Do you tend to put your head in the sand when challenges arise? Instead of facing something head on, do you struggle with avoidance of the issue?
Someone from my past said they wished they’d never opened the mail when it revealed a suspended driver’s license. And that was over unpaid parking tickets they’d also avoided.
Avoidance is a maladaptive strategy for bypassing pain that only delays the inevitable. And makes that pain worse in many cases.
When we never learned to deal with conflict, we avoid it at all costs. If we experienced conflict as something bad or dangerous, the need to stay away from it feels life-saving.
But, of course, that’s the lie our minds made up to keep us safe. What worked in childhood, i.e.., smoothing things over to avoid a beating or tongue-lashing, only holds us back as adults.
Procrastination is one avoidance strategy that causes more stress because it puts us in the position of having to scramble to get everything done at the last minute.
You may have even convinced yourself you work better under pressure. Whether true or not, you’d be a lot nicer to yourself if you paced your projects instead of overloading them at the end.
When we’re in survival mode, however, self-compassion rarely enters the equation. And many of us who suffered from unmet childhood needs are using a brain wired for survival.Many of us who suffered from unmet childhood needs are using a brain wired for survival. Click To Tweet
That’s a mind on high alert for threat, fears making mistakes, and being viewed as foolish. Procrastination becomes a way to delay the inevitable failure we fear.
Addictive behaviors are another avoidance strategy. Rather than feeling your feelings and dealing with them, you drink them away, eat unhealthy comfort foods, or binge watch TV.
Workaholism is the most socially-acceptable of these addictions. Burying yourself in work becomes an excuse to avoid intimacy with family, friends, and self.
Avoidant attachment style
People with avoidant attachment can lose relationships or never find intimacy because they end things whenever conflict arises. Due to past conditioning, they fear conflict as life- or relationship-threatening.People with avoidant attachment can lose relationships or never find intimacy because they end things whenever conflict arises. Click To Tweet
In many cases, they grew up in homes where conflict was forbidden. Perhaps feelings of any kind were eschewed and resulted in withdrawal of love from the caregiver.
This creates a personality in which the child (and later, adult) will avoid the necessary conflicts that increase intimacy. They are unable to support their partner’s emotional needs and will keep relationships superficial or end them.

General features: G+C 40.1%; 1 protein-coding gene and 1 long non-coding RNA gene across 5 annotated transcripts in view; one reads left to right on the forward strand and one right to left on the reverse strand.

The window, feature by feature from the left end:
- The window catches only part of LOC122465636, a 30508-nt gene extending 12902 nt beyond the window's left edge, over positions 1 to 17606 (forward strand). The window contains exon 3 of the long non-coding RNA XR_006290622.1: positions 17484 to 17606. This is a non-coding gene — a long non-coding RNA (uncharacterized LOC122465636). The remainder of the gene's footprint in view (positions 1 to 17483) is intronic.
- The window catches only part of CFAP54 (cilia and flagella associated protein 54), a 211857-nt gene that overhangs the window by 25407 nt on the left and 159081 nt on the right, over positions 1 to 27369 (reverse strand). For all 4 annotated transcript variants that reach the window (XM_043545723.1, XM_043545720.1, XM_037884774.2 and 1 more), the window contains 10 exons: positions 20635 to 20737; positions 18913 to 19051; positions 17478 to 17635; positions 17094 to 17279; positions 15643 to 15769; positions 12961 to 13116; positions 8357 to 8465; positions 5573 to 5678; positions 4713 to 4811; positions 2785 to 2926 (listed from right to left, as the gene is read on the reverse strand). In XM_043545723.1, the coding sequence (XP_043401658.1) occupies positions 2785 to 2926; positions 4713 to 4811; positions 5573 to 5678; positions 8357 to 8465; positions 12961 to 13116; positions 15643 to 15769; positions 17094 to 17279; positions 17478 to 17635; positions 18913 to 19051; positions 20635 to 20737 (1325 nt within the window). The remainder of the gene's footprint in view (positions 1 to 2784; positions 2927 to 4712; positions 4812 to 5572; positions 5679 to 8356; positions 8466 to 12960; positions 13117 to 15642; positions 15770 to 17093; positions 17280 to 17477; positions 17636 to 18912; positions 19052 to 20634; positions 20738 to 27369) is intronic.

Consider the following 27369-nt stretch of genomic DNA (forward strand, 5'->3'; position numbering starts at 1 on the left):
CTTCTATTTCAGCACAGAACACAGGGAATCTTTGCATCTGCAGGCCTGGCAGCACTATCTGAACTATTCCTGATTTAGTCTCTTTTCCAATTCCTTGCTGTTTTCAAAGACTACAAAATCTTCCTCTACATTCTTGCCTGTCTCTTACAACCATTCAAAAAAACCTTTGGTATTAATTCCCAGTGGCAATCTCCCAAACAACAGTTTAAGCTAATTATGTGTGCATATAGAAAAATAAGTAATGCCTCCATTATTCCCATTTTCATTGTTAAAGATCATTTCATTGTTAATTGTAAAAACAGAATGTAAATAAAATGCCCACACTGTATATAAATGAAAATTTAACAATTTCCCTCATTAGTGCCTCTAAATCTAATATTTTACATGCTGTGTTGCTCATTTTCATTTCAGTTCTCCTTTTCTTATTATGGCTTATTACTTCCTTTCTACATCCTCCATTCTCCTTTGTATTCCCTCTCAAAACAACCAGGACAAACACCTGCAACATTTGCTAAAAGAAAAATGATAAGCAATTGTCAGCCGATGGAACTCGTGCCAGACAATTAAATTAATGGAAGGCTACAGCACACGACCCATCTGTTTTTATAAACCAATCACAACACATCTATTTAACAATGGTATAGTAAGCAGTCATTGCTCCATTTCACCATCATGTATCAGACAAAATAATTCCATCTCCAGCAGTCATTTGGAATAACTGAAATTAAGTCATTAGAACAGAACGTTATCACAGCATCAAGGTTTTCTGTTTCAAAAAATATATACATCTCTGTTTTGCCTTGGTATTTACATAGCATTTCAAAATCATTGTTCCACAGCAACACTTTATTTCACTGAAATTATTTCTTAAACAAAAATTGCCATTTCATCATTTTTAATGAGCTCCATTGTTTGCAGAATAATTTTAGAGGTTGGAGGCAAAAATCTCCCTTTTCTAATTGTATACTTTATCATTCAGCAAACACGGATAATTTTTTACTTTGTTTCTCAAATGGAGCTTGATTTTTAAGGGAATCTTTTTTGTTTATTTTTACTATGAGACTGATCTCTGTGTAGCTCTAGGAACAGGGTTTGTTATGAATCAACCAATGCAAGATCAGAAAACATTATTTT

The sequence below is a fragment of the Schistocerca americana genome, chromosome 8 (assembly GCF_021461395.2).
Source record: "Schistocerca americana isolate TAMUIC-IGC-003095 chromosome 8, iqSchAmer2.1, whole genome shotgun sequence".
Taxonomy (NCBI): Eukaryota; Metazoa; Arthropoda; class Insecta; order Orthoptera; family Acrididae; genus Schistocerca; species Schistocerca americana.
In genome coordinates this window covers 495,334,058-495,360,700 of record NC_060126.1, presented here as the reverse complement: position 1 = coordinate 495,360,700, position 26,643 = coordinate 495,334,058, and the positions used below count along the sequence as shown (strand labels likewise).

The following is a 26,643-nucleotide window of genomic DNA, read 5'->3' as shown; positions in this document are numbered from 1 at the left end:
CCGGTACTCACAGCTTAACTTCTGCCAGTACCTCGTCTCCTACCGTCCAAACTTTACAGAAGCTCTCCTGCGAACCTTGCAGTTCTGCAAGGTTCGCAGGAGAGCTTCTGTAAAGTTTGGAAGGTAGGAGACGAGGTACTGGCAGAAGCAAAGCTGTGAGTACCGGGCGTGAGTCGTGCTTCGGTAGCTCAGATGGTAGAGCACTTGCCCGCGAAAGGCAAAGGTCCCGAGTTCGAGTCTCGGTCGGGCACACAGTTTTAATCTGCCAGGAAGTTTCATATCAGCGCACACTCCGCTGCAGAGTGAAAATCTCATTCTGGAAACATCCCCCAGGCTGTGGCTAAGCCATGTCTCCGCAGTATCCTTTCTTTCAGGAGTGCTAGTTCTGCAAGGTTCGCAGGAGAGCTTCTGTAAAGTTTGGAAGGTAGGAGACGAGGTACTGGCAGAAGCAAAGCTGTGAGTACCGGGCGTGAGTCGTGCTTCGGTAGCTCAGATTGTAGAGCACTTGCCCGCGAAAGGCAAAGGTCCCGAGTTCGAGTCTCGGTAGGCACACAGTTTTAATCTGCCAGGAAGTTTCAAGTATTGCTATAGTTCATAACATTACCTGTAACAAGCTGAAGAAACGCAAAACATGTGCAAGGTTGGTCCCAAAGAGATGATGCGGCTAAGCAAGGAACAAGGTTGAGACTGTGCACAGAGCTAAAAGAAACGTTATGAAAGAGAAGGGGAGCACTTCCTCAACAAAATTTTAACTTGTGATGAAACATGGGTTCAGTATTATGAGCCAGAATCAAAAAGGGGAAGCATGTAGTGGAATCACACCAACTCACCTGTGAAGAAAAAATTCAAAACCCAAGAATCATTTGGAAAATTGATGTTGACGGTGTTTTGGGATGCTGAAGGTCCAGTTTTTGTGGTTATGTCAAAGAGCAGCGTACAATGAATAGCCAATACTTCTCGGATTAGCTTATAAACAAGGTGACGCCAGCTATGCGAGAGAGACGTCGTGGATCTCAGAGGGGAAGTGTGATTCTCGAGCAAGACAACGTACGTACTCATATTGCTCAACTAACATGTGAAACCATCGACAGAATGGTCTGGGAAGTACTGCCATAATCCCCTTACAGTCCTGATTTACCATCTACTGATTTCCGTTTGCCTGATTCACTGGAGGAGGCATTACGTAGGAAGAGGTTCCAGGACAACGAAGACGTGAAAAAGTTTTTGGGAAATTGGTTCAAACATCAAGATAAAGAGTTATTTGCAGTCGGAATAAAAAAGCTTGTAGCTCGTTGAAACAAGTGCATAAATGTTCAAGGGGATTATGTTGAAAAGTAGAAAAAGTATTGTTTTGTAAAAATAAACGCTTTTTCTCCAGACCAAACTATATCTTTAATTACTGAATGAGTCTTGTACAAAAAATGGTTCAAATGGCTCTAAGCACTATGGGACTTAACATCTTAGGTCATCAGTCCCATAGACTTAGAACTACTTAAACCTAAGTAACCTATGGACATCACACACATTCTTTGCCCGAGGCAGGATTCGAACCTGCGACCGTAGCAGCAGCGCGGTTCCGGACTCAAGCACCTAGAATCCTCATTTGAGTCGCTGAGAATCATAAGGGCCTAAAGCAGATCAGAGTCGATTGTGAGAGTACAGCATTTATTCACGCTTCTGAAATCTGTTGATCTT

You might avoid difficult conversations by keeping things on the surface. Instead of saying how you really feel, you act phony to maintain the status quo of the relationship (even though it’s superficial and unfulfilling).
When we use these avoidance strategies, we’re trying to keep pain at bay. But the pain we incur is far worse and longer-lasting. It can lead to an entire life that’s based on nothing more than escape from reality.
So, how to stop avoidance strategies and face conflict head on?
1. Acknowledge your avoidance.
The first step to undoing unhealthy coping strategies is to recognize that we use them. Catch yourself when you go into avoidance instead of facing a conflict or challenge.
What triggers you? Can you slow things down before barreling down the road of avoidance? This is a process that can take years to come to terms with and you will likely need support, but you can begin anytime.
2. Feel your feelings.
Avoidance strategies come from a need to run from perceived pain. When we grew up learning that our feelings were unwanted, we tamp them down in order to survive.When we grew up learning that our feelings were unwanted, we tamp them down in order to survive. Click To Tweet
As youngsters, without our parents love we feared we would die. So, when our emotions resulted in loss of love we did our best to stop feeling them.
We stopped asking for help and dealt with our needs on our own. If we can begin to acknowledge our feelings and share them with others we’ll stop feeling so alone.
3. Consider the consequences.
Can you see the consequences of your avoidance all around you? The lack of fulfillment, fake relationships, and isolation? Are you ready to change that?Can you see the consequences of your avoidance all around you? The lack of fulfillment, fake relationships, and isolation? Click To Tweet
Have you considered the benefits of facing conflict? Did you know that relationships go to the next level as a result of resolving necessary conflict? The couple who never argues is not necessarily healthy, but avoidant.
Personal growth arrives through overcoming conflicts and challenges. Yes, it is painful sometimes to deal with these but it’s a short-lived pain that brings a worthwhile outcome.
Avoidance, however, may keep pain away but produces a deeper kind of hurt. That’s an unlived life or one where you never get to find out who you really are.